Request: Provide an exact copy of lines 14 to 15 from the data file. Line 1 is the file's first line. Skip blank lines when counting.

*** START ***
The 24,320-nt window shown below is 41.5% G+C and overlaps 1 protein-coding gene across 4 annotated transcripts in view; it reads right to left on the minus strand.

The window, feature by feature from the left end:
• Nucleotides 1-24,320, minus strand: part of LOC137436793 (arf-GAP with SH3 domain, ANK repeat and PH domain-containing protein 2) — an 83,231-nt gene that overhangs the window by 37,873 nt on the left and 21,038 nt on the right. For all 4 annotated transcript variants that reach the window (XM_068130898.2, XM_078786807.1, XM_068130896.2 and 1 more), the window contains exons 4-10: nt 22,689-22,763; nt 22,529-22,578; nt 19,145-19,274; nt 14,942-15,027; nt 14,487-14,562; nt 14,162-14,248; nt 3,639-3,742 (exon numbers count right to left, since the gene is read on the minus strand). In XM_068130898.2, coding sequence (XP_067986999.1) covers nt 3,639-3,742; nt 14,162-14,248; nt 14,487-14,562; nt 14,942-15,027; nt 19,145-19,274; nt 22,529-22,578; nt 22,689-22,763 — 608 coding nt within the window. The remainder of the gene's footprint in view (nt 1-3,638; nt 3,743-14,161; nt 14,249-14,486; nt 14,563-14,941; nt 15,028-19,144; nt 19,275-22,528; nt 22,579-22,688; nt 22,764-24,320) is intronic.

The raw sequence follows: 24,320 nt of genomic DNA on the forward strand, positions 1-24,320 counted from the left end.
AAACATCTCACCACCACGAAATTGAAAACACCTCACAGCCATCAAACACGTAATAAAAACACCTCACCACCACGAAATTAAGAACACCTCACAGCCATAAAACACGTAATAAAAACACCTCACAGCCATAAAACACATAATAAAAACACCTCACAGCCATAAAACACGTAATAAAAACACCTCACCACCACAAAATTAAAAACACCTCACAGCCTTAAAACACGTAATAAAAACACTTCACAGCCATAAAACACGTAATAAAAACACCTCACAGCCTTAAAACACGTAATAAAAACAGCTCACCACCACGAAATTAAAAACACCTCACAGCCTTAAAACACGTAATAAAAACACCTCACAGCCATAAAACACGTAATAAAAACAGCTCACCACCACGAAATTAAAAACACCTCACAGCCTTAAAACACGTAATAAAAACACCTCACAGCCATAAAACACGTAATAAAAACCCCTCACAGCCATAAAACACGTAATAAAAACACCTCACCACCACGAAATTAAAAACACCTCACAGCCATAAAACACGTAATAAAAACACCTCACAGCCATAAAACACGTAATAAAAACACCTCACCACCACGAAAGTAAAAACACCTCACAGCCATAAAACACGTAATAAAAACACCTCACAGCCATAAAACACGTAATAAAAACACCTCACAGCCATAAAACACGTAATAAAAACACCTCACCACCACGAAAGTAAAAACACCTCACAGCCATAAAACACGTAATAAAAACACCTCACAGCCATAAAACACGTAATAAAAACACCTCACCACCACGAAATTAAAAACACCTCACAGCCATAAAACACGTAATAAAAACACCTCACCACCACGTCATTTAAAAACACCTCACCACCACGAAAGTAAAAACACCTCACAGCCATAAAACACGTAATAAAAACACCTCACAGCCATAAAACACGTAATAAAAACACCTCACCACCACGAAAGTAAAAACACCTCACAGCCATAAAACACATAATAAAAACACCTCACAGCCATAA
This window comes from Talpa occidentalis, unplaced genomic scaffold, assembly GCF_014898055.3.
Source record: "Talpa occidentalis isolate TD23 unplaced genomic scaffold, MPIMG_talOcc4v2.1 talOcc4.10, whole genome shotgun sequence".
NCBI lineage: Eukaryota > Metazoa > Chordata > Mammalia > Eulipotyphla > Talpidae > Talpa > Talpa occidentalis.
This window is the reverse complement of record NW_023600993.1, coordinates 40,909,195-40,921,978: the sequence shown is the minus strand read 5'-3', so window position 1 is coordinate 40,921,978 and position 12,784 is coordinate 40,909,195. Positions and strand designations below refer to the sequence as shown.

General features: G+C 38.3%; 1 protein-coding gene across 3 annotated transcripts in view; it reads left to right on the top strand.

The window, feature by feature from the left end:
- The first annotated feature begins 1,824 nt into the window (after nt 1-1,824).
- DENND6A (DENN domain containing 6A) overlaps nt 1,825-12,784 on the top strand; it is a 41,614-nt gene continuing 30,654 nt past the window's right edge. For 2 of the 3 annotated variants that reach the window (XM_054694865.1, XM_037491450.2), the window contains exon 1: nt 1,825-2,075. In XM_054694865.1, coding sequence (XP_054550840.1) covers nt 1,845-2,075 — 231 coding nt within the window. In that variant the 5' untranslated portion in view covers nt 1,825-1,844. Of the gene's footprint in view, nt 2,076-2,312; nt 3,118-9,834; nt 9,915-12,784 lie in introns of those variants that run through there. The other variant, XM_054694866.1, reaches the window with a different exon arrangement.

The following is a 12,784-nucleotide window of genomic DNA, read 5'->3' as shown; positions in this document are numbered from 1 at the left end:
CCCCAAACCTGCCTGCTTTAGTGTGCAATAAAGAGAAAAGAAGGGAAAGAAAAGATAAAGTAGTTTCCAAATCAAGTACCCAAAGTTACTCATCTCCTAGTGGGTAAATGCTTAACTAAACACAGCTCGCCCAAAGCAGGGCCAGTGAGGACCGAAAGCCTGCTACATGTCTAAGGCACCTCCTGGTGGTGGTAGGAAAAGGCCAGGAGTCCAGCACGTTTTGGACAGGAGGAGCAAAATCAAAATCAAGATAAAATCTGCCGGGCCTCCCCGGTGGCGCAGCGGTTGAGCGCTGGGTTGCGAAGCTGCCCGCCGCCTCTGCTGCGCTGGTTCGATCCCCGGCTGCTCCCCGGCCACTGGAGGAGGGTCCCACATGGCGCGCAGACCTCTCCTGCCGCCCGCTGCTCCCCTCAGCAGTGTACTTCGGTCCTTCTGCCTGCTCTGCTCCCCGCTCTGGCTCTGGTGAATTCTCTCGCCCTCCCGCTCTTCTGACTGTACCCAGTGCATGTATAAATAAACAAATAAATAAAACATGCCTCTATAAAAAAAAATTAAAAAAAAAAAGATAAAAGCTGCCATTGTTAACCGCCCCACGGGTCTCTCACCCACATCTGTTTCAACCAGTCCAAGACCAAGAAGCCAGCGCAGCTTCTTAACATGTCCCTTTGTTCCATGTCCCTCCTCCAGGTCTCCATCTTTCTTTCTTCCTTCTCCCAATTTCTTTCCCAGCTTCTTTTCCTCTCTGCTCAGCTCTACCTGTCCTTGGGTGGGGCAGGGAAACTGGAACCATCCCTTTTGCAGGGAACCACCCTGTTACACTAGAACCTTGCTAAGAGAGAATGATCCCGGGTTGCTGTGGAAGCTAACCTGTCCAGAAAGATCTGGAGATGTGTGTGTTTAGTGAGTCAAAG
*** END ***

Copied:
The following is a 12,784-nucleotide window of genomic DNA, read 5'->3' as shown; positions in this document are numbered from 1 at the left end:
CCCCAAACCTGCCTGCTTTAGTGTGCAATAAAGAGAAAAGAAGGGAAAGAAAAGATAAAGTAGTTTCCAAATCAAGTACCCAAAGTTACTCATCTCCTAGTGGGTAAATGCTTAACTAAACACAGCTCGCCCAAAGCAGGGCCAGTGAGGACCGAAAGCCTGCTACATGTCTAAGGCACCTCCTGGTGGTGGTAGGAAAAGGCCAGGAGTCCAGCACGTTTTGGACAGGAGGAGCAAAATCAAAATCAAGATAAAATCTGCCGGGCCTCCCCGGTGGCGCAGCGGTTGAGCGCTGGGTTGCGAAGCTGCCCGCCGCCTCTGCTGCGCTGGTTCGATCCCCGGCTGCTCCCCGGCCACTGGAGGAGGGTCCCACATGGCGCGCAGACCTCTCCTGCCGCCCGCTGCTCCCCTCAGCAGTGTACTTCGGTCCTTCTGCCTGCTCTGCTCCCCGCTCTGGCTCTGGTGAATTCTCTCGCCCTCCCGCTCTTCTGACTGTACCCAGTGCATGTATAAATAAACAAATAAATAAAACATGCCTCTATAAAAAAAAATTAAAAAAAAAAAGATAAAAGCTGCCATTGTTAACCGCCCCACGGGTCTCTCACCCACATCTGTTTCAACCAGTCCAAGACCAAGAAGCCAGCGCAGCTTCTTAACATGTCCCTTTGTTCCATGTCCCTCCTCCAGGTCTCCATCTTTCTTTCTTCCTTCTCCCAATTTCTTTCCCAGCTTCTTTTCCTCTCTGCTCAGCTCTACCTGTCCTTGGGTGGGGCAGGGAAACTGGAACCATCCCTTTTGCAGGGAACCACCCTGTTACACTAGAACCTTGCTAAGAGAGAATGATCCCGGGTTGCTGTGGAAGCTAACCTGTCCAGAAAGATCTGGAGATGTGTGTGTTTAGTGAGTCAAAG